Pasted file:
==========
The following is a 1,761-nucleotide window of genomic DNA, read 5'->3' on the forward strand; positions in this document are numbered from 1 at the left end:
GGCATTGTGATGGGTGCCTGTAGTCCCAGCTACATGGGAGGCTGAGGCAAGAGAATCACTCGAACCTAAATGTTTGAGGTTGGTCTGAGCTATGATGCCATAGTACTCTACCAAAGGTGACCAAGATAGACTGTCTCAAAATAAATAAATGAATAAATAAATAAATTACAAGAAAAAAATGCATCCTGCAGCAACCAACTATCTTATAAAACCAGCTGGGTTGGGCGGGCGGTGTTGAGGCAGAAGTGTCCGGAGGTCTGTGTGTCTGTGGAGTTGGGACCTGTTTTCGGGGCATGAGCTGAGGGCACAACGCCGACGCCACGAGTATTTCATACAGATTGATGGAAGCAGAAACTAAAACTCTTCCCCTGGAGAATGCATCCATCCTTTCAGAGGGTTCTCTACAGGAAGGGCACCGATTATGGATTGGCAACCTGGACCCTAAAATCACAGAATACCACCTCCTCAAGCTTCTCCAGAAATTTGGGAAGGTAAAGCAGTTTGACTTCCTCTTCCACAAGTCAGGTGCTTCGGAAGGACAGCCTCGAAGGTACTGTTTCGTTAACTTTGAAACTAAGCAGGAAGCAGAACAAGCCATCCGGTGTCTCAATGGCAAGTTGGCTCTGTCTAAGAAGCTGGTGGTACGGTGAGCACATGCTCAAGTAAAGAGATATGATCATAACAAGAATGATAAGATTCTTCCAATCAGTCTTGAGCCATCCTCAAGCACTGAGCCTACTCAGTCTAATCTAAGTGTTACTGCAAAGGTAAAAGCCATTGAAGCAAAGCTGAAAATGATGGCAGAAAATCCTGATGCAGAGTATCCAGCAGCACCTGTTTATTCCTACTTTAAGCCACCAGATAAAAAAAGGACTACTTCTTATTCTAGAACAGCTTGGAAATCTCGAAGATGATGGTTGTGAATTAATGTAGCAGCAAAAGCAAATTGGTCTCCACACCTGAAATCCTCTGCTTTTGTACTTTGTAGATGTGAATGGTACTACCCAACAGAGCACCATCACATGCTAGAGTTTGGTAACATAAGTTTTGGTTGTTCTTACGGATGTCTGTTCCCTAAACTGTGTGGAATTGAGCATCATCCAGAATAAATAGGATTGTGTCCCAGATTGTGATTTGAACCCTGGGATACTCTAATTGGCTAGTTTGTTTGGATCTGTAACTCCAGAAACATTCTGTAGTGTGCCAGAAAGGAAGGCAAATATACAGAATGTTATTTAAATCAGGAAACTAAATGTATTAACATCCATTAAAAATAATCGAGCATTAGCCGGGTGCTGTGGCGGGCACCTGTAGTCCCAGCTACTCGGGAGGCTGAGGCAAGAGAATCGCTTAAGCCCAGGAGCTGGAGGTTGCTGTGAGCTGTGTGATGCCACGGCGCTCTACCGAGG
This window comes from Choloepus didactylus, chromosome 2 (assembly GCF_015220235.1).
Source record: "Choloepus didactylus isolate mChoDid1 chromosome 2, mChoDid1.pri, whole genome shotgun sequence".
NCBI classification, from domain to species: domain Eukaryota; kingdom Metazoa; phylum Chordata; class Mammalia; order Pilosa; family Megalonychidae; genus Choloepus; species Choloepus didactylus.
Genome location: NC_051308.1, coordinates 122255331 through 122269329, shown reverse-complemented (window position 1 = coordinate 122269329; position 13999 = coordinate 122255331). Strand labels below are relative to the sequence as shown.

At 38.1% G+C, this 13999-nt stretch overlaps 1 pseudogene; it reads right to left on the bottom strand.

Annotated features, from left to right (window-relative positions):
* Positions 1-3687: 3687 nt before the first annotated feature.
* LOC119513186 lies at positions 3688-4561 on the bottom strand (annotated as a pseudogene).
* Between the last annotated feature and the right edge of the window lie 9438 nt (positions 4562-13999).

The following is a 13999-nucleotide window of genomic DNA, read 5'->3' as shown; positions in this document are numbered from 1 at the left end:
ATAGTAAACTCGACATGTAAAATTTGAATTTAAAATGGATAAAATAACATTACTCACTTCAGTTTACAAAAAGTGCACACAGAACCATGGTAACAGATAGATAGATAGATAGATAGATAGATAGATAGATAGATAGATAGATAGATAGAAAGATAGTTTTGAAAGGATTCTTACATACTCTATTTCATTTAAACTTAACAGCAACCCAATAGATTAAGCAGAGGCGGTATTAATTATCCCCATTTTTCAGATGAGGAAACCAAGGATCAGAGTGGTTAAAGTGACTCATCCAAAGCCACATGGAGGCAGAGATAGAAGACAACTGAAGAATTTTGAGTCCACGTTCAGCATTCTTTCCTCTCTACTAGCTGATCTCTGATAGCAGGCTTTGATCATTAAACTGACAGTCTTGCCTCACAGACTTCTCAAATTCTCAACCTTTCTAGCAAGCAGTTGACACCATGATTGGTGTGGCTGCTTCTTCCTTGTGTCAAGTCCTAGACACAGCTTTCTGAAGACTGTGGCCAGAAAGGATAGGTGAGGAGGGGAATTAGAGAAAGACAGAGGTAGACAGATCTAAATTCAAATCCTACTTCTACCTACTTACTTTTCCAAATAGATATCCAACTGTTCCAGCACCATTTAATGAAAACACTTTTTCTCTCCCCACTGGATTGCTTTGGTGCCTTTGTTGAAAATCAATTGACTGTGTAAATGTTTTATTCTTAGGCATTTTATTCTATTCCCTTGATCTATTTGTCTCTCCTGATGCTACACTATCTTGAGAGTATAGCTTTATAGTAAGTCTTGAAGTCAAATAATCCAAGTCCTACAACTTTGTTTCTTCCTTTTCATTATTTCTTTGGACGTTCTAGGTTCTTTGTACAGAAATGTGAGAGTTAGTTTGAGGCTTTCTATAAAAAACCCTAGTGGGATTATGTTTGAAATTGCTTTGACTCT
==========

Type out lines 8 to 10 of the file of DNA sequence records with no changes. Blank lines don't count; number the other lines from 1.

Annotated features, from left to right (window-relative positions):
* Positions 1-3687: 3687 nt before the first annotated feature.
* LOC119513186 lies at positions 3688-4561 on the bottom strand (annotated as a pseudogene).